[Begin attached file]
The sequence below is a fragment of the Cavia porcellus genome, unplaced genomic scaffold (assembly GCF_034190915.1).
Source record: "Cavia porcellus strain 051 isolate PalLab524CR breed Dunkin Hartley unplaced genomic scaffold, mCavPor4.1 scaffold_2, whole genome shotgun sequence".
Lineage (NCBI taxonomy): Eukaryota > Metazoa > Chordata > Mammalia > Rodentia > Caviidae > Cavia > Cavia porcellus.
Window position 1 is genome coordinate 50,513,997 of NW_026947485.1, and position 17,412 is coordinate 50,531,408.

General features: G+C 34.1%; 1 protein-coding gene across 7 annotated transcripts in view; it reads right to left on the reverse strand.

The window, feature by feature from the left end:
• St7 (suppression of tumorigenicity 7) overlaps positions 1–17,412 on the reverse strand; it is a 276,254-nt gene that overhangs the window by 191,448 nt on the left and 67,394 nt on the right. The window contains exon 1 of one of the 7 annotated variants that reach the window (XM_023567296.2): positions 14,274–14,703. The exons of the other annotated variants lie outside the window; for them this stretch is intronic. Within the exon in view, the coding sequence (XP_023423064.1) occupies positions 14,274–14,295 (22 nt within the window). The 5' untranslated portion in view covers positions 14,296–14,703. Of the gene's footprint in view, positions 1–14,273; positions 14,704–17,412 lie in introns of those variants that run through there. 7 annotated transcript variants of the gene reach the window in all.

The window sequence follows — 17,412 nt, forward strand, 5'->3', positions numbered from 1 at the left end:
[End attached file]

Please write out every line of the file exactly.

The sequence below is a fragment of the Cavia porcellus genome, unplaced genomic scaffold (assembly GCF_034190915.1).
Source record: "Cavia porcellus strain 051 isolate PalLab524CR breed Dunkin Hartley unplaced genomic scaffold, mCavPor4.1 scaffold_2, whole genome shotgun sequence".
Lineage (NCBI taxonomy): Eukaryota > Metazoa > Chordata > Mammalia > Rodentia > Caviidae > Cavia > Cavia porcellus.
Window position 1 is genome coordinate 50,513,997 of NW_026947485.1, and position 17,412 is coordinate 50,531,408.

General features: G+C 34.1%; 1 protein-coding gene across 7 annotated transcripts in view; it reads right to left on the reverse strand.

The window, feature by feature from the left end:
• St7 (suppression of tumorigenicity 7) overlaps positions 1–17,412 on the reverse strand; it is a 276,254-nt gene that overhangs the window by 191,448 nt on the left and 67,394 nt on the right. The window contains exon 1 of one of the 7 annotated variants that reach the window (XM_023567296.2): positions 14,274–14,703. The exons of the other annotated variants lie outside the window; for them this stretch is intronic. Within the exon in view, the coding sequence (XP_023423064.1) occupies positions 14,274–14,295 (22 nt within the window). The 5' untranslated portion in view covers positions 14,296–14,703. Of the gene's footprint in view, positions 1–14,273; positions 14,704–17,412 lie in introns of those variants that run through there. 7 annotated transcript variants of the gene reach the window in all.

The window sequence follows — 17,412 nt, forward strand, 5'->3', positions numbered from 1 at the left end: